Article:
Manufacturers have sent out between 135 million and 139 million doses of flu vaccines for the 2013-2014 U.S. flu season, according to the Center for Disease Control and Protection (CDC) website.
“Yearly flu shots are recommended for everyone by the CDC,” Jean Swearingen, medical director at Student Health Services, said.
“Flu can cause loss of work or school time, can lead to secondary illnesses like pneumonia and can be fatal in some cases.”
The CDC website says everyone six months of age and older should receive a yearly flu vaccination by the month of October.
“Influenza usually causes high fevers, body aches, dry cough and fatigue. The length of the illness, the severity and exact symptoms vary depending on the patient and the particular flu strain,” Swearingen said.
An individual with the flu may feel sick for several days to a couple of weeks, she added.
Influenza being a serious problem in our area varies year to year, Swearingen said.
“It may depend on the particular strain and how many people have been immunized,” she said.
Swearingen said there are several different injection forms of the influenza vaccine as well as a nasal form.
“Most people are just fine with the ‘regular’ shot,” she added.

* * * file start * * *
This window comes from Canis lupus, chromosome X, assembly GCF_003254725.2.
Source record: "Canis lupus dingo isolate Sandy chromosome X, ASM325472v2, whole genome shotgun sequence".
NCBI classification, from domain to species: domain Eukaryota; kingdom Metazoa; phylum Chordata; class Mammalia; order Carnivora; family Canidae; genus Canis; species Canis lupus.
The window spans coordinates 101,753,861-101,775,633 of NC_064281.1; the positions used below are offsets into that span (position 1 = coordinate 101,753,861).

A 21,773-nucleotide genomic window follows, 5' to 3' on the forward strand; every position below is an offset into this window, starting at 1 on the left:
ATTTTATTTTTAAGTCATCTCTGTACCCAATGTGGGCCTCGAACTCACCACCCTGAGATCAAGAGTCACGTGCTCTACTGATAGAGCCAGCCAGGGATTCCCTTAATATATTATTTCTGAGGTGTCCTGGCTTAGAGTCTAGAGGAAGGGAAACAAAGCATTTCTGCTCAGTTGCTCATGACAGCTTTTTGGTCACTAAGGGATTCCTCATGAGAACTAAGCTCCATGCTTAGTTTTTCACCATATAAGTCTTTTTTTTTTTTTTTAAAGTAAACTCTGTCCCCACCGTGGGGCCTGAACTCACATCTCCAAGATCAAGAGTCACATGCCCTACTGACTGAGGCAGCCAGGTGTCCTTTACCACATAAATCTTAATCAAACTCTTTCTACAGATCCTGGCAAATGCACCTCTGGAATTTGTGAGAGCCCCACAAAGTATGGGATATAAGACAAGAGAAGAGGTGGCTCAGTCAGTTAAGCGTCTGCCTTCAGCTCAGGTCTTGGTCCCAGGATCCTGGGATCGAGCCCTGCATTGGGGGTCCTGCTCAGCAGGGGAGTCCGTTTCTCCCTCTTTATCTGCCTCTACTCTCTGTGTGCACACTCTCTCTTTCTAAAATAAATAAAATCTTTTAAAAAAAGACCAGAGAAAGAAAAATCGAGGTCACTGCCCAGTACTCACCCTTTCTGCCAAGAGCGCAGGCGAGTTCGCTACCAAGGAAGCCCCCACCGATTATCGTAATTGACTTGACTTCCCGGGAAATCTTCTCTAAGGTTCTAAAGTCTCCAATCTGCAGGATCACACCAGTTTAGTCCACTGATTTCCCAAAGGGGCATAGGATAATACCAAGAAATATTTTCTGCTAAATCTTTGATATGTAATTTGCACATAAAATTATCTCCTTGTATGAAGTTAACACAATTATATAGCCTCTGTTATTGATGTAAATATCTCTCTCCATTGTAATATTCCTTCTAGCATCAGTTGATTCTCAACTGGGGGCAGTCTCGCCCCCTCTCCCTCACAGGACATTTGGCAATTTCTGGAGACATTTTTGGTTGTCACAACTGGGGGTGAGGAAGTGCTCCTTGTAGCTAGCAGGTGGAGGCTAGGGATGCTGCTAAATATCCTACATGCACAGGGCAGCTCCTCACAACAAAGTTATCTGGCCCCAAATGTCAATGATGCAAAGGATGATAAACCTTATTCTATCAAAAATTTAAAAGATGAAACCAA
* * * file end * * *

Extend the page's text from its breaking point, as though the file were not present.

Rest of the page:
It is better to get the vaccination early, but it can be given until around March, she said.
The supply often runs out, so Swearingen recommends getting the shot before December.
The flu shot stimulates the immune system to produce antibodies against the influenza virus, Swearingen explained.
“So if you are exposed to the virus later, your body will be ready to fight it off,” she added.
Student Health Services offers the flu shot free of charge to students, Swearingen said.
“If you do get the flu, stay away from others, wash your hands frequently, cover your cough, rest and drink fluids,” she said.
“Medications like acetaminophen and ibuprofen can help with fever and body aches,” she added.
To schedule an appointment to get an influenza vaccination, visit the Student Health Services website.